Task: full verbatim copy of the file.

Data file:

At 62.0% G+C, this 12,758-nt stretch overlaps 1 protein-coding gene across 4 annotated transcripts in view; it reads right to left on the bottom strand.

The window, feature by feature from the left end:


At 62.0% G+C, this 12,758-nt stretch overlaps 1 protein-coding gene across 4 annotated transcripts in view; it reads right to left on the bottom strand.

The window, feature by feature from the left end: